Danish royal favourite The Caribbean Housewife invites us into the kitchen and shares a signature recipe

By Linnéa Pesonen

Chef Jamain Brigitha, the founder of The Caribbean Housewife. Photo: Sarah Liisborg

We sit down with Jamain Brigitha, the Dutch-Curaçaoan chef and founder of The Caribbean Housewife, to gain insight into her company’s journey conquering Copenhagen's culinary scene. As an added treat, Brigitha cooks three of her signature dishes for us…

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Few things in life provide profound pleasure similar to digging into a plate of incredibly delicious food. Copenhagen-based chef Jamain Brigitha agrees, and for almost a decade, her company, The Caribbean Housewife, has cooked its way to the hearts of many in Denmark and beyond. Offering catering services, tailor-made cooking classes, dinner events and takeaways out of locations such as CPH Cooking Class, The Caribbean Housewife provides a taste of some of the most mouthwatering, modern Caribbean and Latin-inspired cuisine around.

It all began from Brigitha’s yearning to enrich the Danish food scene. “I started cooking when I was 11, but it was more for friends and family – there was never a commercial idea,” she says. “But then, I visited Copenhagen for the first time in 2013 and I saw that there were none of the flavours or dishes that I grew up with.” Born on the tropical island of Curaçao, Brigitha moved to the Netherlands at seven years old. Growing up in the cultural hodgepodge that is Amsterdam, she was exposed to various cuisines, which, combined with her Caribbean heritage, significantly impacted her cooking. The budding chef decided it was time for Copenhageners to indulge in the vibrant aromas she cherished.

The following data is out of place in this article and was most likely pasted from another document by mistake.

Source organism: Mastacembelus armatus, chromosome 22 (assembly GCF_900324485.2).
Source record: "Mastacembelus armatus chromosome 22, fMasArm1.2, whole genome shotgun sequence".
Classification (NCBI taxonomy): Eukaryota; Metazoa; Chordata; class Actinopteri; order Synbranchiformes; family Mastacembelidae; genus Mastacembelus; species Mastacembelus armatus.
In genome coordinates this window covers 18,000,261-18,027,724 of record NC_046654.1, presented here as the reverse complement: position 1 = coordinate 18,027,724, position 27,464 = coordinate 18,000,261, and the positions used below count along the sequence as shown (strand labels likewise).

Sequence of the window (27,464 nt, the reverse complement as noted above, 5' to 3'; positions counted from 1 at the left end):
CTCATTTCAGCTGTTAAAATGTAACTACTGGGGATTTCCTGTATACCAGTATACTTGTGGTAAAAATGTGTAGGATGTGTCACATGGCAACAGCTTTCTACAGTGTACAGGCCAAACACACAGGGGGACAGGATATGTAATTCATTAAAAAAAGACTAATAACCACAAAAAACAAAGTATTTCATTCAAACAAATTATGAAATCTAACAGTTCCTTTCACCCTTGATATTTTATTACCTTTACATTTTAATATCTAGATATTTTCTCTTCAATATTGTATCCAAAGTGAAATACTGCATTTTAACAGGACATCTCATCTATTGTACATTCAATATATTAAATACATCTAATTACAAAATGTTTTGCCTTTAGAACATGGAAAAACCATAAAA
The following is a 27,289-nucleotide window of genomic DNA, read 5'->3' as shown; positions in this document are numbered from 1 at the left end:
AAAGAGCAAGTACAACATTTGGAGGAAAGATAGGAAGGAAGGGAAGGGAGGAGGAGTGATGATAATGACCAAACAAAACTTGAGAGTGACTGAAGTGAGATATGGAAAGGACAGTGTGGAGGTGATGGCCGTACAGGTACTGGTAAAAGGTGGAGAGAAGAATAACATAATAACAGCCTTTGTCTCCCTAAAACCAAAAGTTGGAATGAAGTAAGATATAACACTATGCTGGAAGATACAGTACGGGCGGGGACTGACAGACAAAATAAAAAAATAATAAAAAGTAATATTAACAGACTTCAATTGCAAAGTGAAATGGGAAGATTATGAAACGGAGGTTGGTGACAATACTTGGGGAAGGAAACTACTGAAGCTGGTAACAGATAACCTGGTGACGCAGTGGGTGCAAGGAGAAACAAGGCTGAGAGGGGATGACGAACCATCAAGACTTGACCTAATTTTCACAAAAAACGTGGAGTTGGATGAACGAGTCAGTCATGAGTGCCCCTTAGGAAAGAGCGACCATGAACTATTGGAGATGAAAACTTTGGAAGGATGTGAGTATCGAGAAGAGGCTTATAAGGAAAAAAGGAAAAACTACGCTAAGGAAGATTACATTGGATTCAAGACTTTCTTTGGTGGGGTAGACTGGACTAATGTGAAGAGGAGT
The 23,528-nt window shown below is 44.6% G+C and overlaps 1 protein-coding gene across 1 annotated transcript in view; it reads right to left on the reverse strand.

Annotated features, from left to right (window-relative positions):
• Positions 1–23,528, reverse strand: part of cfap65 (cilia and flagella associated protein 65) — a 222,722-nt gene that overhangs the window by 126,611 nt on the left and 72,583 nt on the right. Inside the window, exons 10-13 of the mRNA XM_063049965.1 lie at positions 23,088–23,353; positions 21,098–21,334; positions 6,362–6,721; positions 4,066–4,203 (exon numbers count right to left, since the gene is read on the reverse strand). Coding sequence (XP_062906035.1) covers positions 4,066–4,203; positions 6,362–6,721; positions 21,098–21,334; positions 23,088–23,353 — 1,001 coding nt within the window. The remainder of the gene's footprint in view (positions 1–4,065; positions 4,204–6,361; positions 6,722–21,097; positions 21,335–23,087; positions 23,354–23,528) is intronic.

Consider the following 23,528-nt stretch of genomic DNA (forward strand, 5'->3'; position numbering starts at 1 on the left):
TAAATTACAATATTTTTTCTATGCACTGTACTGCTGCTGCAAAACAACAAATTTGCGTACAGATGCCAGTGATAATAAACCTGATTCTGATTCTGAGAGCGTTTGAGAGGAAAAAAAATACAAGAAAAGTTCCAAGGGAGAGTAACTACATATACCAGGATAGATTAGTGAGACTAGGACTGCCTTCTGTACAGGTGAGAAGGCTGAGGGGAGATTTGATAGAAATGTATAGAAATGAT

Occupying Siciliansk Is, a quaint ice cream shop in Vesterbro (currently closed for the winter), The Caribbean Housewife was finally up and running in 2016. Brigitha started by serving her now-famous hot soul soup, a hearty and rich vegan dish made from organic vegetables and spices, while she also put her own twist on Caribbean classics such as jackfruit and plantain. Turned out, Brigitha’s comfort grub was precisely what the city dwellers needed. “When I opened that first soup shop, it snowballed – it went really fast,” she recalls. “An advantage of Danish culture is that they follow what others do. Once one is in there, others will also come, and I think that worked for me as well.”

Following her initial huge success, Brigitha kept developing her dishes and expanding the operations of The Caribbean Housewife. In 2021, she brought along her sous chef Emiliano Trebbi, who Brigitha says has been a key player in the company’s growth. Today, they prepare culinary delights that take their cues across all corners of the globe, reflecting the Caribbean’s rich cultural history. “Danish people love the food that we make, and we also are a niche within a niche,” Brigitha says. In addition to specialising in contemporary Caribbean and Latin American eats, The Caribbean Housewife makes everything from scratch with a focus on vegan and vegetarian dishes. “Many of our dinner event guests don’t even know that they’re eating plant based food,” Brigitha says.

Three of The Caribbean Housewife's signature dishes. Photo: Sarah Liisborg

To get our readers salivating, we asked Brigitha to whip up three of The Caribbean Housewife’s signature dishes for this story. First up was refreshing mango gazpacho, where the juicy and sweet fruit mingles with cool cucumber, fresh tomato, zesty ginger and a hint of spices. The dish holds a special place in Brigitha’s heart, as she initially created it when The Caribbean Housewife was booked to cater at the high-profile opening of the Copenhagen Cooking Festival. “I designed it with Princess Marie of Denmark in mind, as she’s the patron of the event,” Brigitha says. “And that time, it was seriously spicy – she said that she can taste female empowerment through the soup, which is what we stand for.”